Bringing your whole self to work: why inclusion and authenticity are key to success

Baroness Tanni Grey-Thompson is one of the UK’s most successful Paralympians. Trading the athletics track for the benches of the House of Lords, she reflected on the hard yards behind her success at the 2019 CIPD annual conference and exhibition.

Inclusion was a major theme running through CIPD ACE 2019, attracting speakers across the two- broadcaster Trevor Phillips OBE, Baroness Ruby McGregor-Smith, author of the Race in the Workplace review, as well as case studies from Network Rail, Sodexo UK and Ireland and others.


Speaking from the perspective of intersectionality – that of being a woman, a person with a disability and, in her own words, being Welsh – Dame Grey-Thompson looked at her experience through the lens of today’s “really weird political times”.


“A lot of people are feeling very challenged at the moment. If we look at the opportunities, we can try to figure out what we are doing to protect our workforce.


“Being a woman and being disabled – how are you going to discriminate against me first? I do get a lot of ‘you can’t do that’ and ‘people like you should travel when it’s less busy because people have important jobs to go to.’ My response is, what, like Welsh people?”, said Dame Grey-Thompson, pithily to illustrate the mindsets people have around ability.


The disability employment gap in the UK


Nowhere is this clearer than around people with disabilities and their access to the workplace. Despite the introduction of the Disability Discrimination Act, the disabled employment gap is double that of the general population. Not only do people find it difficult to get into work, they also often find it difficult to stay in it.


Clearly, Dame Grey-Thompson is one, albeit high-profile, exception to this rule.


The route to success and her battle to live her life on her terms was the subject of this inspiring talk to delegates in Manchester.


Baroness Tanni Grey-Thompson: a lifetime demanding inclusion


There were many lessons for delegates and across the whole inclusion spectrum. First among them was the adage that it helps to achieve if you can see someone who looks like you trailblazing.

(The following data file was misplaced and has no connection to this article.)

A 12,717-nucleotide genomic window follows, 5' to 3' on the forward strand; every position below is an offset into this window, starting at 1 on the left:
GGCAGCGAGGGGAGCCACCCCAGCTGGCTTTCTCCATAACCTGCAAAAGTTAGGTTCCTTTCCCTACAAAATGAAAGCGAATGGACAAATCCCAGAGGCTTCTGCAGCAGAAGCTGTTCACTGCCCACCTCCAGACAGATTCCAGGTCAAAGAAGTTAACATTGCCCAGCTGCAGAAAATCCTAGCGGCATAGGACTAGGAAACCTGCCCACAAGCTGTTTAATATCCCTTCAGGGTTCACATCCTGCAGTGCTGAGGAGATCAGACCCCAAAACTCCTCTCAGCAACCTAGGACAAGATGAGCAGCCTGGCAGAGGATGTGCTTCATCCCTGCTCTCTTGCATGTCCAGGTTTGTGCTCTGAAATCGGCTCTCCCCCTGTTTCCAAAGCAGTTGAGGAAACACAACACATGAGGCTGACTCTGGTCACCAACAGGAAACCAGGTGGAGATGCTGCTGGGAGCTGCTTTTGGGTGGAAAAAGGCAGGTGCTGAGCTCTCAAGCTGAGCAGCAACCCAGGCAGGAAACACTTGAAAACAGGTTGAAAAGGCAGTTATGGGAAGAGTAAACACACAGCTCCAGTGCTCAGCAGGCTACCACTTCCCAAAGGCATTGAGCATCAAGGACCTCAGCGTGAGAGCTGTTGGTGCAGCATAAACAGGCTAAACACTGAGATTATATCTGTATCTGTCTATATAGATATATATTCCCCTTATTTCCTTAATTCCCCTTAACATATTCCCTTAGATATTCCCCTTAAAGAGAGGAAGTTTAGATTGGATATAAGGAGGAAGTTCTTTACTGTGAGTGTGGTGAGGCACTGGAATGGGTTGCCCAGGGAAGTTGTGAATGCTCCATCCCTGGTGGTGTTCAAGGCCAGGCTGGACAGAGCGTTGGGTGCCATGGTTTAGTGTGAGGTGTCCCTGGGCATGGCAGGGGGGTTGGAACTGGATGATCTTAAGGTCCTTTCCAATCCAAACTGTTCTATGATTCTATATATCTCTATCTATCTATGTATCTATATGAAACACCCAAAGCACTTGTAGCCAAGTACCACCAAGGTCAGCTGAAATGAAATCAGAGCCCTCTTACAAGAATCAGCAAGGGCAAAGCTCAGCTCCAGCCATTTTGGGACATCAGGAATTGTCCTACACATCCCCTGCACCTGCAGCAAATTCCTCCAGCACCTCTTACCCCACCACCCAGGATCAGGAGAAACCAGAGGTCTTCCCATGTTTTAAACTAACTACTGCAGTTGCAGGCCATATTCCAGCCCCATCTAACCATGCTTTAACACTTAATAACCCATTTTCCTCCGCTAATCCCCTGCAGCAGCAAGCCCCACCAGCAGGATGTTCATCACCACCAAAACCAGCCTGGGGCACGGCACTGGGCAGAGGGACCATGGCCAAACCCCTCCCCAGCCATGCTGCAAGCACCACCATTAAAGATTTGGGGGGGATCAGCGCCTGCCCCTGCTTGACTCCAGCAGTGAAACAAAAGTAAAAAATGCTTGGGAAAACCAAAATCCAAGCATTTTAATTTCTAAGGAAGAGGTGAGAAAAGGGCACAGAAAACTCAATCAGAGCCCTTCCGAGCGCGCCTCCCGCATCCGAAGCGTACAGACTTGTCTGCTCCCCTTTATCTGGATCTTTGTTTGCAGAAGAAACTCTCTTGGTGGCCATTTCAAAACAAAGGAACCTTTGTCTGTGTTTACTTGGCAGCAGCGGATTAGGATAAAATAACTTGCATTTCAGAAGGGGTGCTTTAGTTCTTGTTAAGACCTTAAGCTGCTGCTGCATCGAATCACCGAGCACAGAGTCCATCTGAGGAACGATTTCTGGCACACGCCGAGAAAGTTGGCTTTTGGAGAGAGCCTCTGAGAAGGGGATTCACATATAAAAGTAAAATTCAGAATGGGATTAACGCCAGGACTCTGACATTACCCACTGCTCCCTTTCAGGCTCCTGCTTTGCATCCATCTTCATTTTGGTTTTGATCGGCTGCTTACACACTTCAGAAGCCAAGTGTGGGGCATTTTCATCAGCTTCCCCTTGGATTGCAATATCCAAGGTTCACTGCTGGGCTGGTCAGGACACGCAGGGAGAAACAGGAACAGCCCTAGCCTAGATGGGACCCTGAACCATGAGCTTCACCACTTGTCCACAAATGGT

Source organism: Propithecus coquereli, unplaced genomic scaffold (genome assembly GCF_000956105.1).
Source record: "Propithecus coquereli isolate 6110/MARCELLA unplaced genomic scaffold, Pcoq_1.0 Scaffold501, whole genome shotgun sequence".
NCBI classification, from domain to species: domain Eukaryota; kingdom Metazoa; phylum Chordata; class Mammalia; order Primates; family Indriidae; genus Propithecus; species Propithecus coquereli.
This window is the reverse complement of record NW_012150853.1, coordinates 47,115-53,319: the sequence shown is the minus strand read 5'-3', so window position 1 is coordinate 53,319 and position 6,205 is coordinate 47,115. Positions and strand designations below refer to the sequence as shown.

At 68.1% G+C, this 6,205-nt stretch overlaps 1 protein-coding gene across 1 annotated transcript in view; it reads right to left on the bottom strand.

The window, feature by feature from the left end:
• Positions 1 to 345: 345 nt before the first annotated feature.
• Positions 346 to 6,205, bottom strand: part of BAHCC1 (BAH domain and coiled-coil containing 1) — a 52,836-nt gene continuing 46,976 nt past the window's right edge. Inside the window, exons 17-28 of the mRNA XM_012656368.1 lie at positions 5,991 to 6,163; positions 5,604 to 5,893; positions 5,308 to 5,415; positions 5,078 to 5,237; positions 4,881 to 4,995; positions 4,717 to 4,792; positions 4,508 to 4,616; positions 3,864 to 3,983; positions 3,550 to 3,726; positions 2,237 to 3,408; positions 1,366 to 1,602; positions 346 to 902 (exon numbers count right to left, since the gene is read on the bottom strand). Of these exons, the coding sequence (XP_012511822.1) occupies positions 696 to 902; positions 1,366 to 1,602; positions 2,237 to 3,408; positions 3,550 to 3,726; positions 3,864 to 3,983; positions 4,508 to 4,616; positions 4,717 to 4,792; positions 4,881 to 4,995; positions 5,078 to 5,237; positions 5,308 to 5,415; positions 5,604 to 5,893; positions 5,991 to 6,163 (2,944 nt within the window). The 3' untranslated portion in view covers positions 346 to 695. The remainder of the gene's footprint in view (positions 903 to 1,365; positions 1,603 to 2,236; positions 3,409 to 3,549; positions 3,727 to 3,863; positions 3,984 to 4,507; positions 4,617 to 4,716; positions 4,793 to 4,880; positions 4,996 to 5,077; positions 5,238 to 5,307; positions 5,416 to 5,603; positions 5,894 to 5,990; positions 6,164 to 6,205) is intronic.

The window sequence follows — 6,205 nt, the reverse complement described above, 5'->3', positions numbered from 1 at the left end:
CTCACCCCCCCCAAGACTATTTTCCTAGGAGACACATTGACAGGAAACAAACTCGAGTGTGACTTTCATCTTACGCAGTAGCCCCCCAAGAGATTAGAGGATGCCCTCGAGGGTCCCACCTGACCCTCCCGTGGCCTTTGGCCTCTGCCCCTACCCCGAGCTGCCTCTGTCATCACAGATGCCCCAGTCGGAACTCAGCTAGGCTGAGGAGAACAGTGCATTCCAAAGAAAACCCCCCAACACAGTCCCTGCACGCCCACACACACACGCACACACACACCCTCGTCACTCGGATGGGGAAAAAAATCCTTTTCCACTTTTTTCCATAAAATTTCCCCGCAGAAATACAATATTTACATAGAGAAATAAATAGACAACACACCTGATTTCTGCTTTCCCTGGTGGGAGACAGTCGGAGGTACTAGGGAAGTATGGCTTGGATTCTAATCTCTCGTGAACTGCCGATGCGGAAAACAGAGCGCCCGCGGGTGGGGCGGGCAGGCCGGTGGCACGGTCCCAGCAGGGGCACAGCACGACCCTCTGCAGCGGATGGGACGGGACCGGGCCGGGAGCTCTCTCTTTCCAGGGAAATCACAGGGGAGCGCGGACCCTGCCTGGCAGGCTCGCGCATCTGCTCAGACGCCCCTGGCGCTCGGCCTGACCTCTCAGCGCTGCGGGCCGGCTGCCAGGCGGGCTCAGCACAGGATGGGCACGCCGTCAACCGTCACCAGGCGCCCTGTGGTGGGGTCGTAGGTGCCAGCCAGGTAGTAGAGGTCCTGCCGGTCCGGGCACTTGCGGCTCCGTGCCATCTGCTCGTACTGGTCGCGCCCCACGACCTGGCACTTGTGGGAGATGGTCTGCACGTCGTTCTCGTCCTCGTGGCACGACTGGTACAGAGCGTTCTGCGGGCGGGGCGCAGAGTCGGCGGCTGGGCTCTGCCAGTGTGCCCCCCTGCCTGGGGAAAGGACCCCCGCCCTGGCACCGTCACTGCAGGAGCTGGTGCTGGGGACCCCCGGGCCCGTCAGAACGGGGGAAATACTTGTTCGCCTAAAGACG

“As a person growing up, I didn’t see anyone who looked like me,” recalled Dame Grey-Thompson. “Disabled children were locked away. That was the education policy at the time. The only role models were men and fictional characters. I remember age six thinking this isn’t right.”

The second aspect was having people around you who can help you achieve your aspirations for fitting in the world around you, rather than the other way round. “I was lucky as my family were really supportive,” said Dame Grey-Thompson. “They ignored what they were told. Dad told the medical team I needed a wheelchair. He was an architect and knew it’s not about looking a certain way, but how are you going to fit into this world. The chair for me meant a sense of freedom.”


A third pivotal moment was the transition to secondary school. This again required Dame Grey-Thompson, her family and advocates in politics to challenge the status quo. “I had this attitude about being a bit stroppy, a bit independent and standing up for the things I believed in.”


When her primary school headmaster forgot to tell the secondary school she was moving up to that Dame Grey-Thompson used a wheelchair, it took until after the induction day for the secondary school to rescind her place on the basis it believed the school would not be able to accommodate her. It was her now House of Lords peer, Baroness Warnock, who looked at the detail and letter of the law, concluded and fought for Dame Grey-Thompson’s right to go to any school.
“Because of her, I am here,” said Dame Grey-Thompson.


“For me, it’s about finding the way you can pull levers and get through to people,” she said, referencing the increasingly important aspect of HR around influencing policy, practice and organisational culture.


Inclusion - a team game


Dame Grey-Thompson’s sporting achievements and the road to 11 gold medals, four silver medals, one bronze and more than 45 world records, holds further valuable insights for people seeking to make a difference in the workplace on inclusion.


“Individual success is not always about individuals, but about how can I get the best team and how can I be the best that I can be?” said Dame Grey-Thompson, drawing on her years of training for life on the racetrack.“Look at the barriers to employing people and turn it around. Research from Scope shows people are scared of talking to people who are disabled. We all want change to happen now. But it’s about people with busy schedules trying to do something. We need that top-down message.”

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